June 2017
Volume 58, Issue 8
Open Access
ARVO Annual Meeting Abstract  |   June 2017
Both Endothelin A (ETA) and Endothelin B (ETB) Receptors Are Involved in Neurodegeneration in a Rodent Model of Glaucoma.
Author Affiliations & Notes
  • Raghu R Krishnamoorthy
    North Texas Eye Research Center, UNT Health Science Center, Fort Worth, Texas, United States
  • Nolan Robert McGrady
    North Texas Eye Research Center, UNT Health Science Center, Fort Worth, Texas, United States
  • Shaoqing He
    North Texas Eye Research Center, UNT Health Science Center, Fort Worth, Texas, United States
  • Dorota L Stankowska
    North Texas Eye Research Center, UNT Health Science Center, Fort Worth, Texas, United States
  • Footnotes
    Commercial Relationships   Raghu Krishnamoorthy, None; Nolan McGrady, None; Shaoqing He, None; Dorota Stankowska, None
  • Footnotes
    Support  NIH Grant EY01992 and UNTHSC Intramural Grant
Investigative Ophthalmology & Visual Science June 2017, Vol.58, 3409. doi:
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      Raghu R Krishnamoorthy, Nolan Robert McGrady, Shaoqing He, Dorota L Stankowska; Both Endothelin A (ETA) and Endothelin B (ETB) Receptors Are Involved in Neurodegeneration in a Rodent Model of Glaucoma.. Invest. Ophthalmol. Vis. Sci. 2017;58(8):3409.

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      © ARVO (1962-2015); The Authors (2016-present)

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Abstract

Purpose : Ongoing studies in our laboratory have demonstrated a key role of the ETB receptor in causing optic nerve axonal degeneration and retinal ganglion cell (RGC) loss in a rodent model of ocular hypertension. The current study examined the involvement of the ETA receptor in the Morrison’s model of IOP elevation in rats. Additional studies were carried out to determine if the dual ETA/ETB receptor antagonist, macitentan could attenuate neurodegenerative changes following IOP elevation in Brown Norway rats.

Methods : IOP was elevated in one eye of adult male retired breeder Brown Norway rats using the Morrison’s method, while the contralateral eye served as control. Following IOP elevation, rats were maintained for 2 and 4 weeks and sacrificed. Retinal sections were stained with an antibody to the ETA receptor and co-stained with β-tubulin III (a selective marker of the RGC layer) and immunofluorescence analysis was carried out. Primary RGCs were infected with an adeno-associated virus encoding the ETA cDNA following which an immunocytochemical analysis of the ETB receptor and a cell viability assay were carried out. Another set of Brown Norway rats were fed for 1 month with macitentan (10 mg/kg/body weight) during IOP elevation (100 to 120 mm Hg-days). Retinal flat mounts obtained from the rats were assessed for RGC survival by counting surviving RBPMS positive-RGCs.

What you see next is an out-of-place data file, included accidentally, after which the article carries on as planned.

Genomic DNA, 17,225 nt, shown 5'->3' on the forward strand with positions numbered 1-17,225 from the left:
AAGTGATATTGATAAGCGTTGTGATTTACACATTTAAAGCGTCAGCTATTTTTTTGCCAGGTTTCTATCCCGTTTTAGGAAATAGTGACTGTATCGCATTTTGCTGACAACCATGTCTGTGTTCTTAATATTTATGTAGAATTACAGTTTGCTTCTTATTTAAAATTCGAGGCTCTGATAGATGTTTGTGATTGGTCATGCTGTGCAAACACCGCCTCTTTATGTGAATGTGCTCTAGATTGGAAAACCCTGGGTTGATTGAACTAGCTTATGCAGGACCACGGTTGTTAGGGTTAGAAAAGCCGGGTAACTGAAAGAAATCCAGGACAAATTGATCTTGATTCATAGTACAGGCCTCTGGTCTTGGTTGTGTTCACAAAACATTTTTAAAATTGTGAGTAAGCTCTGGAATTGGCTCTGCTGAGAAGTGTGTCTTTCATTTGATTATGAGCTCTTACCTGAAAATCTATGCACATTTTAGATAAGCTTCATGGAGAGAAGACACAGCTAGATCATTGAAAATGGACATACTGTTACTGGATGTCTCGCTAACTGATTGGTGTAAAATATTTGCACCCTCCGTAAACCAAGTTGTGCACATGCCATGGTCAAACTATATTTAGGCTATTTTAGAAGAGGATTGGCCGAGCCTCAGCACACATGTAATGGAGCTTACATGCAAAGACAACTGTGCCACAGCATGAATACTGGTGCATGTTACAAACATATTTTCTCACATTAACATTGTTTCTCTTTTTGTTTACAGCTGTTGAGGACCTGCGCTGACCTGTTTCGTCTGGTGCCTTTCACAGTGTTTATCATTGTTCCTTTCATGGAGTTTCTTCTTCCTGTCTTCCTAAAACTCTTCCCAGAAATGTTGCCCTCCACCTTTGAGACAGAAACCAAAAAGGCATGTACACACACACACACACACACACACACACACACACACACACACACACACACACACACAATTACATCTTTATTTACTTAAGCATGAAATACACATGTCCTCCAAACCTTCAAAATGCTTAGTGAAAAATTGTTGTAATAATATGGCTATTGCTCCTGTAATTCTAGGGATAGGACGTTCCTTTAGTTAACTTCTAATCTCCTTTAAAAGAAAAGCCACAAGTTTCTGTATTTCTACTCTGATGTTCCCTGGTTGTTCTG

Results : IOP elevation for 2 weeks produce a modest increase in immunostaining for the ETA receptor in the RGC layer, inner plexiform layer and outer plexiform layer compared to those of wild type rats. Significantly increased immunostaining for the ETA receptor was observed at 4 weeks of IOP elevation in the RGCs and inner plexiform layer. AAV-2 mediated upregulation of the ETA produced an increase expression of the ETB receptor and a decrease in viability of cultured RGCs. Rats fed with macitentan displayed increased RGC survival by 25 to 42% following IOP elevation, compared to untreated rats.

Conclusions : Both ETA and ETB receptors levels are increased following IOP elevation in Brown Norway rats. ETA receptor activation contributes to neurodegeneration possibly by its ability to increase ETB receptor expression. Blocking both ETA and ETB receptors could have neuroprotective effects by enhancing RGC survival without affecting IOP.

This is an abstract that was submitted for the 2017 ARVO Annual Meeting, held in Baltimore, MD, May 7-11, 2017.

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